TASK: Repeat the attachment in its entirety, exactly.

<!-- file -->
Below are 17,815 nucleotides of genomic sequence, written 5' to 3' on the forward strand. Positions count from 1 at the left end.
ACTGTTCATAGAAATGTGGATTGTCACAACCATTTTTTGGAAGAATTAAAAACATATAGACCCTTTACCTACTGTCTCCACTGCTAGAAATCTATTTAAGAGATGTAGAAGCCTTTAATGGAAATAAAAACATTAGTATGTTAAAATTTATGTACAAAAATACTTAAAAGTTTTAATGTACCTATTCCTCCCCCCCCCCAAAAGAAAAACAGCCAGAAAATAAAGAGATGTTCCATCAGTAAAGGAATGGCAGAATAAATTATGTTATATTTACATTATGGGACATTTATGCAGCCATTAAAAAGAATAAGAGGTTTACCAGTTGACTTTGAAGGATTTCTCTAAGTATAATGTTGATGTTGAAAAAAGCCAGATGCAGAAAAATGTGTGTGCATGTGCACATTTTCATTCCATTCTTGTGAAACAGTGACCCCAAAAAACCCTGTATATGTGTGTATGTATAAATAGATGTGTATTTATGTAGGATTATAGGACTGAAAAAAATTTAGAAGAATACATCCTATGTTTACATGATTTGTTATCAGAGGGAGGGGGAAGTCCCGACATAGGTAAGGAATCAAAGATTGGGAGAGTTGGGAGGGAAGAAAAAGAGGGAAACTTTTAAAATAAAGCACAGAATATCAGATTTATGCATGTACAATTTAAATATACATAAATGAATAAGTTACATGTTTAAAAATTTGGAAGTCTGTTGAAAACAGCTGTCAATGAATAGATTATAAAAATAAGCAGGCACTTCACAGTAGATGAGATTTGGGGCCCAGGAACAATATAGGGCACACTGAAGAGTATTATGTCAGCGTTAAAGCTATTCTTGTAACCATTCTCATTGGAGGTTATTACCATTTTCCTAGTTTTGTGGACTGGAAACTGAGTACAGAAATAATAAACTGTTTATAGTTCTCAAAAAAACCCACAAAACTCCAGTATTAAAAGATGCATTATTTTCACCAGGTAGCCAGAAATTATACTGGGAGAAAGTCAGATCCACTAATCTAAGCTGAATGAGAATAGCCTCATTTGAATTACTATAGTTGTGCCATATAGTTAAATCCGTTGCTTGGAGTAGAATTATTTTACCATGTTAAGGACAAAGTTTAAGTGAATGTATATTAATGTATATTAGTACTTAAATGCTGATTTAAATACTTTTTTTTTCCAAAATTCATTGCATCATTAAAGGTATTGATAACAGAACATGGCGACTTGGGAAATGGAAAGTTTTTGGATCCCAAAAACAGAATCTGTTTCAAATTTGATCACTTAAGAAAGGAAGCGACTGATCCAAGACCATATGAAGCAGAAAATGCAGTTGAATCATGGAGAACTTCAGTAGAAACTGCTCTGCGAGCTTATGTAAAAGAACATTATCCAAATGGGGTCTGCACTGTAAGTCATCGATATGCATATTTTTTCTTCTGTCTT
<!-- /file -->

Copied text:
Below are 17,815 nucleotides of genomic sequence, written 5' to 3' on the forward strand. Positions count from 1 at the left end.
ACTGTTCATAGAAATGTGGATTGTCACAACCATTTTTTGGAAGAATTAAAAACATATAGACCCTTTACCTACTGTCTCCACTGCTAGAAATCTATTTAAGAGATGTAGAAGCCTTTAATGGAAATAAAAACATTAGTATGTTAAAATTTATGTACAAAAATACTTAAAAGTTTTAATGTACCTATTCCTCCCCCCCCCCAAAAGAAAAACAGCCAGAAAATAAAGAGATGTTCCATCAGTAAAGGAATGGCAGAATAAATTATGTTATATTTACATTATGGGACATTTATGCAGCCATTAAAAAGAATAAGAGGTTTACCAGTTGACTTTGAAGGATTTCTCTAAGTATAATGTTGATGTTGAAAAAAGCCAGATGCAGAAAAATGTGTGTGCATGTGCACATTTTCATTCCATTCTTGTGAAACAGTGACCCCAAAAAACCCTGTATATGTGTGTATGTATAAATAGATGTGTATTTATGTAGGATTATAGGACTGAAAAAAATTTAGAAGAATACATCCTATGTTTACATGATTTGTTATCAGAGGGAGGGGGAAGTCCCGACATAGGTAAGGAATCAAAGATTGGGAGAGTTGGGAGGGAAGAAAAAGAGGGAAACTTTTAAAATAAAGCACAGAATATCAGATTTATGCATGTACAATTTAAATATACATAAATGAATAAGTTACATGTTTAAAAATTTGGAAGTCTGTTGAAAACAGCTGTCAATGAATAGATTATAAAAATAAGCAGGCACTTCACAGTAGATGAGATTTGGGGCCCAGGAACAATATAGGGCACACTGAAGAGTATTATGTCAGCGTTAAAGCTATTCTTGTAACCATTCTCATTGGAGGTTATTACCATTTTCCTAGTTTTGTGGACTGGAAACTGAGTACAGAAATAATAAACTGTTTATAGTTCTCAAAAAAACCCACAAAACTCCAGTATTAAAAGATGCATTATTTTCACCAGGTAGCCAGAAATTATACTGGGAGAAAGTCAGATCCACTAATCTAAGCTGAATGAGAATAGCCTCATTTGAATTACTATAGTTGTGCCATATAGTTAAATCCGTTGCTTGGAGTAGAATTATTTTACCATGTTAAGGACAAAGTTTAAGTGAATGTATATTAATGTATATTAGTACTTAAATGCTGATTTAAATACTTTTTTTTTCCAAAATTCATTGCATCATTAAAGGTATTGATAACAGAACATGGCGACTTGGGAAATGGAAAGTTTTTGGATCCCAAAAACAGAATCTGTTTCAAATTTGATCACTTAAGAAAGGAAGCGACTGATCCAAGACCATATGAAGCAGAAAATGCAGTTGAATCATGGAGAACTTCAGTAGAAACTGCTCTGCGAGCTTATGTAAAAGAACATTATCCAAATGGGGTCTGCACTGTAAGTCATCGATATGCATATTTTTTCTTCTGTCTT